The Victoria’s Secret Crisis

victoria secret

Victoria’s Secret is one of the world’s largest retailers of lingerie and fashion. The company also sells a variety of cosmetics and athletic wear. It offers items for men, women and children, as well as swimwear and shoes. One of the most famous products of the brand is its annual fashion show, which features celebrated supermodels. However, despite its success, the company has been exposed for trailing behind cultural norms and is often accused of being outdated.

When it first launched in the 1980s, Victoria’s Secret featured Angels – avatars of the ideal female body. The angels, which wore wings adorned with diamonds, feathers and rhinestones, appeared in ads and in the fashion show. In addition to its Angels, the brand included a variety of supermodels, including Tyra Banks, Heidi Klum, Lindsay Lohan, Barbara Palvin, Lima, Jessica Alba and Vanessa Hudgens.

In the early 1990s, Victoria’s Secret became the largest lingerie retailer in the United States. In order to stay competitive with other brands, the company had to revamp its sales model. In 1983, the company hired Les Wexner, a prominent fashion mogul, to restructure the brand. As a result, the store’s aesthetic and marketing were turned on their head.

According to Wexner, Raymond’s vision for the company was to create a comfortable environment for men and women, where they could purchase nice underwear. While Raymond was inspired by his wife Gaye’s desire to purchase her own lingerie, he was disappointed that there weren’t any good women’s underwear stores in the area. Thus, he decided to open up his own business. He named it Victoria’s Secret.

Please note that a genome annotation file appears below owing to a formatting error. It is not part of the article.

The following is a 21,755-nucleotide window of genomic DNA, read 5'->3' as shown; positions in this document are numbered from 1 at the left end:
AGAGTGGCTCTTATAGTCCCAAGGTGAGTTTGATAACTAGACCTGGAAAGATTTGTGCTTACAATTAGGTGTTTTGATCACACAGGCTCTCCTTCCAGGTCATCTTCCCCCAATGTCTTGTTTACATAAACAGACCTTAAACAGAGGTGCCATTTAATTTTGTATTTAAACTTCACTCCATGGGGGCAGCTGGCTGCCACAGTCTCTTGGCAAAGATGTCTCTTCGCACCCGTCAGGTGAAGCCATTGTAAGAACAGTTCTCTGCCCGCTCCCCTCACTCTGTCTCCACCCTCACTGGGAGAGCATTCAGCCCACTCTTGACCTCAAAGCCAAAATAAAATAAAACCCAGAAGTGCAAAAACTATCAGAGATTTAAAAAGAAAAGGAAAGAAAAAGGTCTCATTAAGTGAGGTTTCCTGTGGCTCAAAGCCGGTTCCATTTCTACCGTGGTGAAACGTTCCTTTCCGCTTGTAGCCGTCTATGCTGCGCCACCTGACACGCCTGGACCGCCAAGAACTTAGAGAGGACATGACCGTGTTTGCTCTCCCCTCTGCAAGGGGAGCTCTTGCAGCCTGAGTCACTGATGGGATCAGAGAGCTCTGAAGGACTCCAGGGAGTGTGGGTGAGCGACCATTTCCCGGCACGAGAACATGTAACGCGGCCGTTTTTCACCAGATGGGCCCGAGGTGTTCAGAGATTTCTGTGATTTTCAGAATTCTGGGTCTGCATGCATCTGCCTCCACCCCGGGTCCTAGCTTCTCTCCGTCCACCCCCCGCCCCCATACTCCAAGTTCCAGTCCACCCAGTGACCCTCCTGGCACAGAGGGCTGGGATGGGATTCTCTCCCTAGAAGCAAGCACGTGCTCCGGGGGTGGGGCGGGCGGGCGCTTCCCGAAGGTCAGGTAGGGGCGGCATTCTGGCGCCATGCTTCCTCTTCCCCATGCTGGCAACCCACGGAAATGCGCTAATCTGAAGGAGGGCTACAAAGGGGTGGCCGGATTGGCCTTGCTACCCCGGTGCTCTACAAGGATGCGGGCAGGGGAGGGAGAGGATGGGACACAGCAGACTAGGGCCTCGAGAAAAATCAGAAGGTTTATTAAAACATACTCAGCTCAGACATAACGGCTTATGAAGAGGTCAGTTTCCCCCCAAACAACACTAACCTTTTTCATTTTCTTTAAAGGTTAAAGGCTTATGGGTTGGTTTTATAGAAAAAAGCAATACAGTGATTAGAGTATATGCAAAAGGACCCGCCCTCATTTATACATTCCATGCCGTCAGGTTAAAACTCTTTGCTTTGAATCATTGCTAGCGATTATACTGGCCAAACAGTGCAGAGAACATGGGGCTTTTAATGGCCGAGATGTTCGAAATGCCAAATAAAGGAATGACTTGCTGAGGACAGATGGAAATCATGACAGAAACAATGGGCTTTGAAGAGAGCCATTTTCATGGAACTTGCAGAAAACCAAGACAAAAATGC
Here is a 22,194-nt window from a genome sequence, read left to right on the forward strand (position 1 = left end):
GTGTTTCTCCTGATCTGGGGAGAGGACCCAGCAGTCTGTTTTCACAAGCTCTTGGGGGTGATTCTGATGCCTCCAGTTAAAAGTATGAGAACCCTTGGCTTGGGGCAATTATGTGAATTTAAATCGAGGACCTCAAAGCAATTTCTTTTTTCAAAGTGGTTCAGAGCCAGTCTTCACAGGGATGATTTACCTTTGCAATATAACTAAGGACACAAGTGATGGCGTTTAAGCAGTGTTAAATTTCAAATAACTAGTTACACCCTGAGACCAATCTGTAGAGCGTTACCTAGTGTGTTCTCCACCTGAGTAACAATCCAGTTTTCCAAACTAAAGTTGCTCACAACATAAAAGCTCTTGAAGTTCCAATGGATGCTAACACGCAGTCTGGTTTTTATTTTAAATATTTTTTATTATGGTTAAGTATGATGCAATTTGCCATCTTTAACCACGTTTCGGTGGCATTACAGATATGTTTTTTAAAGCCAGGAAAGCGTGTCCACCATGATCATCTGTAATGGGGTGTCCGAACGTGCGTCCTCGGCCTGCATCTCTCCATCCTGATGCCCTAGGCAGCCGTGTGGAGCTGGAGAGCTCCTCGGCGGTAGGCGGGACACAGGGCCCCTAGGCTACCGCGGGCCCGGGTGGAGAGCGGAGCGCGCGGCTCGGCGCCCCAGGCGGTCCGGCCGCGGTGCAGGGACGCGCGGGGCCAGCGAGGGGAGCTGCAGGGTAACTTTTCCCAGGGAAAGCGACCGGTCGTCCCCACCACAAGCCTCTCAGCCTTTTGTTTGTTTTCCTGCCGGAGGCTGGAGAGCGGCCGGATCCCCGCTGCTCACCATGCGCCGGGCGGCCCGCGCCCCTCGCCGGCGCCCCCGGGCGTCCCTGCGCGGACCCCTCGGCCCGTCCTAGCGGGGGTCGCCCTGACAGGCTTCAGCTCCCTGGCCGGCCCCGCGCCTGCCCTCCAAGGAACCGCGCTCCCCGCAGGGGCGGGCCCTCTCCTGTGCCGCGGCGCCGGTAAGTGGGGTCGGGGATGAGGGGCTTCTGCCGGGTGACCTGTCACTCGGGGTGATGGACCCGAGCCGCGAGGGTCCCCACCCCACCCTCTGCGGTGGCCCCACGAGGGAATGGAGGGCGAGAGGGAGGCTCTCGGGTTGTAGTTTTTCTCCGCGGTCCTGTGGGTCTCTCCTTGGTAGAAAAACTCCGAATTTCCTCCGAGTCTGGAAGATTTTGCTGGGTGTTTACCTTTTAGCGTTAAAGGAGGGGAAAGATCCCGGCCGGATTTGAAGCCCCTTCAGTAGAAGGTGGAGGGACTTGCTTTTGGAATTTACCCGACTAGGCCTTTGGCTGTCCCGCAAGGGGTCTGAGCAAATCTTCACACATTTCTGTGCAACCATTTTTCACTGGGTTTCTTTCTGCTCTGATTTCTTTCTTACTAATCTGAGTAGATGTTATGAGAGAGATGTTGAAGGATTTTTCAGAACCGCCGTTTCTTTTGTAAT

After a few years, Raymond was unhappy with his store’s sales, and eventually he sold the company to Les Wexner for a mere $1 million. However, he still stayed on as a board member.

The company had been losing market share to other underwear brands that offered more body-positive models and styles. At the same time, Victoria’s Secret struggled to adapt to the changing consumer preferences. That’s when a series of events dragged the brand into a crisis.

During the 2004 Super Bowl halftime show, Victoria’s Secret was forced to pull the plug on its runway show. This prompted a series of scandals involving the company’s leadership and its over-sexualized advertising. Consumers and even parents of young girls complained that the fashion show was too sexual and tone deaf.

In January, the company announced that it would hire a new creative director. Raul Martinez was tapped to lead the design department. But after a 40 percent drop in the company’s stock, Razek resigned.

A three-part documentary on the history of the brand titled “Victoria’s Secret: Angels and Demons” reveals how the company came to be. By following the lives of the company’s founder, founder’s wife, and a number of influential executives, the film traces how Victoria’s Secret came to dominate the lingerie market and shape society’s conception of beauty.

As the company continues to evolve and move forward, it must balance maintaining its customers and growing its business. It recently hired a new board of directors, with all but one seat occupied by women.